What Pays the Bills

I stopped working for Bobbi Brown 3 days after I graduated from college. I still miss the travel and random sparkle that came with that job. I started working for Do512 6 days after graduating from college. It made me quickly forget any sparkle whatsoever quite quickly. I’m three months away from my one year anniversary there which is the strangest thing I cannot even fully tell you. Newest additions to my little office:

My Twitter sign addition. The @ sign fell on top of me in the store so really, how could I not buy it? I’m sure my roommate was more than thrilled when I came home with all of these things and started painting in the living room but I’m rather proud of the turn out. Twitter handle on the wall and bam like shebam no one confuses us for an art garage again. (Update: Still somehow occasionally confused for said art garage. There’s a lot of real dumb people)

We turned the side building of the office into a music venue/lounge/recording studio and now have filming sessions from Austin Music Weekly there at least four times a month. Watching that room transform from our storage room into a legitimate venue worthy space was completely amazing and so much fun to be a part of. Saints of Valory, new guys to Austin and fond friends of us at Do512, kicked off the place and started the buzz.

The Black Angels may or may not have played 20 ft from my desk. I may or may not have been really happy. I may or may not have wanted to kinda jump in the middle and do a little dance and by may I mean I did to all of the aforementioned things.

A little dying occurred after the first show. What has continued in the ‘ol office since the inaugural show has included:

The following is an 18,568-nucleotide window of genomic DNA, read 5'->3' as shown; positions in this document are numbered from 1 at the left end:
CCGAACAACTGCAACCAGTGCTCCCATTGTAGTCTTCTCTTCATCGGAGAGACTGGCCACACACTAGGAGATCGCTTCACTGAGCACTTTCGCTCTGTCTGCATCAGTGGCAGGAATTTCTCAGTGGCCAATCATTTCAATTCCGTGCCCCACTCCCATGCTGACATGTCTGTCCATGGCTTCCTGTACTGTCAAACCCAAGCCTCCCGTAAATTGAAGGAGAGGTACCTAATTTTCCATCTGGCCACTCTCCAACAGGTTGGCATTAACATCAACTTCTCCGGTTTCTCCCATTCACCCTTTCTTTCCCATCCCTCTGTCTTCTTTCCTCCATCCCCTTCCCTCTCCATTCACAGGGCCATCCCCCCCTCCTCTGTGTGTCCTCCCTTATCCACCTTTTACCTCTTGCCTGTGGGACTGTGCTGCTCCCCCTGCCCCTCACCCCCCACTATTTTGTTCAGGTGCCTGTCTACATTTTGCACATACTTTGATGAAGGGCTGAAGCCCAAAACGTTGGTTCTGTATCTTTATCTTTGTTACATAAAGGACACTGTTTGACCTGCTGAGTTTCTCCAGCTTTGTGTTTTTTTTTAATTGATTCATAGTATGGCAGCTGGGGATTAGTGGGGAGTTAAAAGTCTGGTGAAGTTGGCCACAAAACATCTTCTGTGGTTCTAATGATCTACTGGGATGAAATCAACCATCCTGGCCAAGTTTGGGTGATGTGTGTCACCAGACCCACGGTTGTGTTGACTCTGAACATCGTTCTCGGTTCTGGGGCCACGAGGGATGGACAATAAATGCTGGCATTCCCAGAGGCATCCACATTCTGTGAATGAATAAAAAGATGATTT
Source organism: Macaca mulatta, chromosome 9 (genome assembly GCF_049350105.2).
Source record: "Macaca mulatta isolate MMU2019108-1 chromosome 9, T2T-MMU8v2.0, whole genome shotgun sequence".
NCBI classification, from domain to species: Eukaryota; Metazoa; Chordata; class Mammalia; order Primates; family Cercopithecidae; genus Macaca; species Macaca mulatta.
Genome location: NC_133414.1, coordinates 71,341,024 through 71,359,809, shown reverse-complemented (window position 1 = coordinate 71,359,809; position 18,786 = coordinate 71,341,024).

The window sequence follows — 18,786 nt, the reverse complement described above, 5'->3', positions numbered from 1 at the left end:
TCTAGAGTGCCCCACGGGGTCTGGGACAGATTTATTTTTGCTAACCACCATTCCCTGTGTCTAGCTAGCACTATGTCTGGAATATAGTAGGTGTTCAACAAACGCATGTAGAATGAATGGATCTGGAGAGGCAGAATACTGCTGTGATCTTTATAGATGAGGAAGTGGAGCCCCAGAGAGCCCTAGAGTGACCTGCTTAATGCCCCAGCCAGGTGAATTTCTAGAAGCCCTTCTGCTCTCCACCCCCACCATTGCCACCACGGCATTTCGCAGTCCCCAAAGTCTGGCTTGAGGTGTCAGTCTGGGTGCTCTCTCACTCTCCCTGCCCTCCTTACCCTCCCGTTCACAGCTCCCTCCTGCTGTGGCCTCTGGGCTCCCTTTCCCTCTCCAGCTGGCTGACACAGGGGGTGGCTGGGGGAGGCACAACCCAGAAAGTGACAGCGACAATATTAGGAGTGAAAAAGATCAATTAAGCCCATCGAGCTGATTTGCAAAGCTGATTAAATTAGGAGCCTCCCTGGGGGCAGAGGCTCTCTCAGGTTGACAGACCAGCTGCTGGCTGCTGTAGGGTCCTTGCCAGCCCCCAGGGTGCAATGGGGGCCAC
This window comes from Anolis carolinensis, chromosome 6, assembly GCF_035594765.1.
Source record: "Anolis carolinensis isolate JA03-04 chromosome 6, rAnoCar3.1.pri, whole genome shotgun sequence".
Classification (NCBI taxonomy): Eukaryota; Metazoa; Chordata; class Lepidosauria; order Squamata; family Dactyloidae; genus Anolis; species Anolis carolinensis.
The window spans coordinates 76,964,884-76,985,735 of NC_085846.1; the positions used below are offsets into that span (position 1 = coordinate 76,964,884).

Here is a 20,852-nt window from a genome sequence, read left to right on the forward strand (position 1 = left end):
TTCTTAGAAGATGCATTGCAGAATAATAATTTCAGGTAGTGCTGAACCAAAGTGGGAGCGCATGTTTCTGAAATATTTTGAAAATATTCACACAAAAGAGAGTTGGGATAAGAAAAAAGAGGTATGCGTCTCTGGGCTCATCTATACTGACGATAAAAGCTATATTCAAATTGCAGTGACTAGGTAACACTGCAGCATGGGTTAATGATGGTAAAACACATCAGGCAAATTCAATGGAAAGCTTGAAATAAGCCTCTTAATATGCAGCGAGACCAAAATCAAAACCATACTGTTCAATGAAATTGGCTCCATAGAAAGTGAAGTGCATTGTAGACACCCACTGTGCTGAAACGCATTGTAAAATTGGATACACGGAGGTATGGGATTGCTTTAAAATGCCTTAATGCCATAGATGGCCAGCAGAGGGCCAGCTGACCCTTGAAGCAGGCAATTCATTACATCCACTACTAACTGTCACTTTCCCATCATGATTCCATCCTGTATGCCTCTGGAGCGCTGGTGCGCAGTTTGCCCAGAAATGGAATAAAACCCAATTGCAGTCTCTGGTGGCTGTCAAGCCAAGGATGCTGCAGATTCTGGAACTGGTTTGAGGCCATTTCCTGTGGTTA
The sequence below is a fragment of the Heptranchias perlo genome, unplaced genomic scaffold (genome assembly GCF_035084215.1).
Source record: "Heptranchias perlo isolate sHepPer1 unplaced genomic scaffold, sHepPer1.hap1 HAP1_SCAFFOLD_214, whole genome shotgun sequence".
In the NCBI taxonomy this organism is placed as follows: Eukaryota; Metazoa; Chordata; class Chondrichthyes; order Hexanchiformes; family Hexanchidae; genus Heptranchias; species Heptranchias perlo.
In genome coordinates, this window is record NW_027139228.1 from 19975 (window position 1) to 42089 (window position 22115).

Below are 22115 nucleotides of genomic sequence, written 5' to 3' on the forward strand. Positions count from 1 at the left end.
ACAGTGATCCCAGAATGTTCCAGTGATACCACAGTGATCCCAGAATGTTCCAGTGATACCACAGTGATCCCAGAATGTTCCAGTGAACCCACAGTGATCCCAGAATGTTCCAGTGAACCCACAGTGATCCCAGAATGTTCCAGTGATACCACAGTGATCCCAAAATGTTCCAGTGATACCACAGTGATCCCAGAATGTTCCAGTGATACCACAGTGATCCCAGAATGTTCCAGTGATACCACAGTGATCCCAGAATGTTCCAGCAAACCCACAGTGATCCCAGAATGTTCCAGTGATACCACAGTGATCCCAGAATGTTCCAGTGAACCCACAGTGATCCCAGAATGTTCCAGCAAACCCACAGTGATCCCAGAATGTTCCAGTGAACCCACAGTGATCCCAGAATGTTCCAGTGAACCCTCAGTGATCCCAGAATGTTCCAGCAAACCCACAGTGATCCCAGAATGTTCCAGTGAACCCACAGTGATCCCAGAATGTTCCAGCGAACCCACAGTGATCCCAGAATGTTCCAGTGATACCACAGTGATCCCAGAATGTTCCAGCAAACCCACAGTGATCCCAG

Monahans. This is a band I was introduced to in Lubbock by Daniel Markham of One Wolf and promptly proceeded to become a huge fan of. It consists of some of the nicest, family oriented guys you could meet. Once you’ve lived in Lubbock and, more importantly learned to love Lubbock for its small charms, you are basically kindred spirits with anyone else who walked those flat, silent roads at some point.

Just hours before their mildly scandalous Austin Chronicle cover debuted, the Bright Light Social Hour packed the lounge room to record their session. Not only was the Do512 staff (population 5 + an army of fantastic intern assistants) amazed at how much fun they were, the guests that came were basically starting a riot with their little dance shenanigans.

Last but certainly not least, music legend James McMurtry graced our room and stopped even the most impolite of live music chatterers dead on their feet. He was easily the most humble and quiet man any of us had ever met, however, he seemed to find a certain snark and confidence once he placed his arm underneath his guitar strap.

As a sappy little 18-year-old at Oklahoma State University (don’t ask), I told my also PR majoring roommate that my dream job was doing something that was marketing for music and small businesses. I’ve never worked for a smaller company before. I managed contemporary clothes and then a cosmetics department at a department store. I worked for a London spa boutique. I got to do makeup artist work for Bobbi Brown. Overall, I can’t complain about any of the things I have done to pay the bills but when you work for a smaller business that is made up of about 10 people total and only five full-time that have huge ideas, it’s a real shock to your system when you wake up excited to go to work in the morning. Freshman in college Rachel would be pretty proud and this-a-here-now Rachel feels pretty lucky.



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